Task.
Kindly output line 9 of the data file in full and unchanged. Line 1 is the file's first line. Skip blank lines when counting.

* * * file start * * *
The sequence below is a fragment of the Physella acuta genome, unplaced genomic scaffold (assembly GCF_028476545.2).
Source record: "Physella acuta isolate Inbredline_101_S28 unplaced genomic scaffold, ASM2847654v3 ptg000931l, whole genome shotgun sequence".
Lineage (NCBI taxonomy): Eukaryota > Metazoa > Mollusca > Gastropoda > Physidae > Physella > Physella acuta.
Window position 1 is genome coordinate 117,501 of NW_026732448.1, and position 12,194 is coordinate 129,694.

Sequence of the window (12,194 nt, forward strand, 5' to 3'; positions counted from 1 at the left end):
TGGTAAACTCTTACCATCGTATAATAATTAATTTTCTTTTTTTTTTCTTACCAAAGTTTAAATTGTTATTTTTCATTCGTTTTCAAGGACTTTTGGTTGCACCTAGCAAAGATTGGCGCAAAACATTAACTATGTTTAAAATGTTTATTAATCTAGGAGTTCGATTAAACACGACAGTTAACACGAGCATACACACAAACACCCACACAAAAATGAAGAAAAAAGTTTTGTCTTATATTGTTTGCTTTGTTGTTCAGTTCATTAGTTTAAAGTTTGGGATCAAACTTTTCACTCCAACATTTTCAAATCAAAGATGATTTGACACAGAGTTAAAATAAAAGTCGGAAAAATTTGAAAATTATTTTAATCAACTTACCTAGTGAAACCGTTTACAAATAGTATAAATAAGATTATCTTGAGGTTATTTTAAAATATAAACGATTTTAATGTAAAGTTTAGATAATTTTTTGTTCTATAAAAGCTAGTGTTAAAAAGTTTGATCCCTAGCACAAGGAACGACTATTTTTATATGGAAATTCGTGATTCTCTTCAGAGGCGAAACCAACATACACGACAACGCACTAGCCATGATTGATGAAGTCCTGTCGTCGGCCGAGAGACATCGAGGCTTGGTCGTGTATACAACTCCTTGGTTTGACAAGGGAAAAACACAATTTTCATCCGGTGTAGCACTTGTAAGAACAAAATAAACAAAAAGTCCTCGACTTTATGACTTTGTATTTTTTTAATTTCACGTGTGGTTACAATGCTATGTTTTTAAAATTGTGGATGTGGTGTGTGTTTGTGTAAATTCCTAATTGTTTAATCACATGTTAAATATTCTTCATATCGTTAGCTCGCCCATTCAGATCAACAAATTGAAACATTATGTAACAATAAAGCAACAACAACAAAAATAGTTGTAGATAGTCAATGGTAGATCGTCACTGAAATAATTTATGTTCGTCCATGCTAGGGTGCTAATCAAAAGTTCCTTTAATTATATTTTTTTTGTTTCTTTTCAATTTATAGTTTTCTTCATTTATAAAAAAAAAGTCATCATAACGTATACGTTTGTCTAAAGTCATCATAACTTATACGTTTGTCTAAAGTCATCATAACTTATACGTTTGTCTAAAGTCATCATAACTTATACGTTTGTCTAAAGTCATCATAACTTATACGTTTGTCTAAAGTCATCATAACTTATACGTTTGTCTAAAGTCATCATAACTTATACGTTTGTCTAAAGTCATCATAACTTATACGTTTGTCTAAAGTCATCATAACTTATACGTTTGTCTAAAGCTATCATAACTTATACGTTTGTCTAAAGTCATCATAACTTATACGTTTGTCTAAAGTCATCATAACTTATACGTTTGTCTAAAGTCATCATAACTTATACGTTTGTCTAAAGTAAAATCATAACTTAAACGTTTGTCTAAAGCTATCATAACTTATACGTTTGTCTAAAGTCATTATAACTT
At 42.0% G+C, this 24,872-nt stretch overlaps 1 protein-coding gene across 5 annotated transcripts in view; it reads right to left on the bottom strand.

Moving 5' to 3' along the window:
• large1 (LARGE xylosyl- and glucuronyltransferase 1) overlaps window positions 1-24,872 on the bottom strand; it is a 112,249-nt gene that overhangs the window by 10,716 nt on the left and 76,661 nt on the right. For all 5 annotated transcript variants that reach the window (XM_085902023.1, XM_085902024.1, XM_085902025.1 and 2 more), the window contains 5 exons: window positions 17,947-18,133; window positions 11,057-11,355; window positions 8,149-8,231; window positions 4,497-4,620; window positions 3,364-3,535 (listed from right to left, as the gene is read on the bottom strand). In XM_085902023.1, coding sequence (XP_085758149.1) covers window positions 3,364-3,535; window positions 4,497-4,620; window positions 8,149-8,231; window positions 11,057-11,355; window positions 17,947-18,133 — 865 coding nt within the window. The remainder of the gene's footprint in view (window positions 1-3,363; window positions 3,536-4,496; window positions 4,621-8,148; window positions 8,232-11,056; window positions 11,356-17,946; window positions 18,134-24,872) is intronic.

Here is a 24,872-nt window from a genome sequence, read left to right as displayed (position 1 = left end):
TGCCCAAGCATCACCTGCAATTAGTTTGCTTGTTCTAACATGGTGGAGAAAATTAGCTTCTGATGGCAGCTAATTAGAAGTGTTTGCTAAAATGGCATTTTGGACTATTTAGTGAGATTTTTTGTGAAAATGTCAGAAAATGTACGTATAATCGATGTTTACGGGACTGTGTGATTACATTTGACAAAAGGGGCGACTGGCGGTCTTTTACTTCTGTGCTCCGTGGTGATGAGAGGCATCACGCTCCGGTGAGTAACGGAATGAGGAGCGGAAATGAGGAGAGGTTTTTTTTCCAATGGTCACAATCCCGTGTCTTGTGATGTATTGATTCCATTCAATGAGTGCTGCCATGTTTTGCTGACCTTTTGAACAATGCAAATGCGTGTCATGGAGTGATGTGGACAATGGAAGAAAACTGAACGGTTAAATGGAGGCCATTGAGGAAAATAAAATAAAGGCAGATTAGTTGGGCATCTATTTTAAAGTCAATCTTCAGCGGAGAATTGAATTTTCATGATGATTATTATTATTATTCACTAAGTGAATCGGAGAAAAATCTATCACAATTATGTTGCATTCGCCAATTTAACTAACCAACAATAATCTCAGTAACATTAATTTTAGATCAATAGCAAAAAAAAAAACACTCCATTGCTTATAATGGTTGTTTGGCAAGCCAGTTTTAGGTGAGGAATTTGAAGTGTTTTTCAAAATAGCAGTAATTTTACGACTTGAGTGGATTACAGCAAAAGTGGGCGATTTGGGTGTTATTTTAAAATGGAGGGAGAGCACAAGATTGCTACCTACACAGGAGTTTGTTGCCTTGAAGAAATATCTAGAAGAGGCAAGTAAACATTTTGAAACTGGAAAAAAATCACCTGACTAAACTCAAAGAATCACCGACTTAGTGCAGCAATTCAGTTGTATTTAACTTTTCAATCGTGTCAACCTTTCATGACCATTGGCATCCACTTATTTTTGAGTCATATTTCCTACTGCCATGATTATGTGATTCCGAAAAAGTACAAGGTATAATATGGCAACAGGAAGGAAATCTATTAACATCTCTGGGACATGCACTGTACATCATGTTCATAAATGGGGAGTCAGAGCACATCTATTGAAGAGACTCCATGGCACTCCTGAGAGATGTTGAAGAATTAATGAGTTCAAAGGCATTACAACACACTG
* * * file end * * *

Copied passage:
• large1 (LARGE xylosyl- and glucuronyltransferase 1) overlaps window positions 1-24,872 on the bottom strand; it is a 112,249-nt gene that overhangs the window by 10,716 nt on the left and 76,661 nt on the right. For all 5 annotated transcript variants that reach the window (XM_085902023.1, XM_085902024.1, XM_085902025.1 and 2 more), the window contains 5 exons: window positions 17,947-18,133; window positions 11,057-11,355; window positions 8,149-8,231; window positions 4,497-4,620; window positions 3,364-3,535 (listed from right to left, as the gene is read on the bottom strand). In XM_085902023.1, coding sequence (XP_085758149.1) covers window positions 3,364-3,535; window positions 4,497-4,620; window positions 8,149-8,231; window positions 11,057-11,355; window positions 17,947-18,133 — 865 coding nt within the window. The remainder of the gene's footprint in view (window positions 1-3,363; window positions 3,536-4,496; window positions 4,621-8,148; window positions 8,232-11,056; window positions 11,356-17,946; window positions 18,134-24,872) is intronic.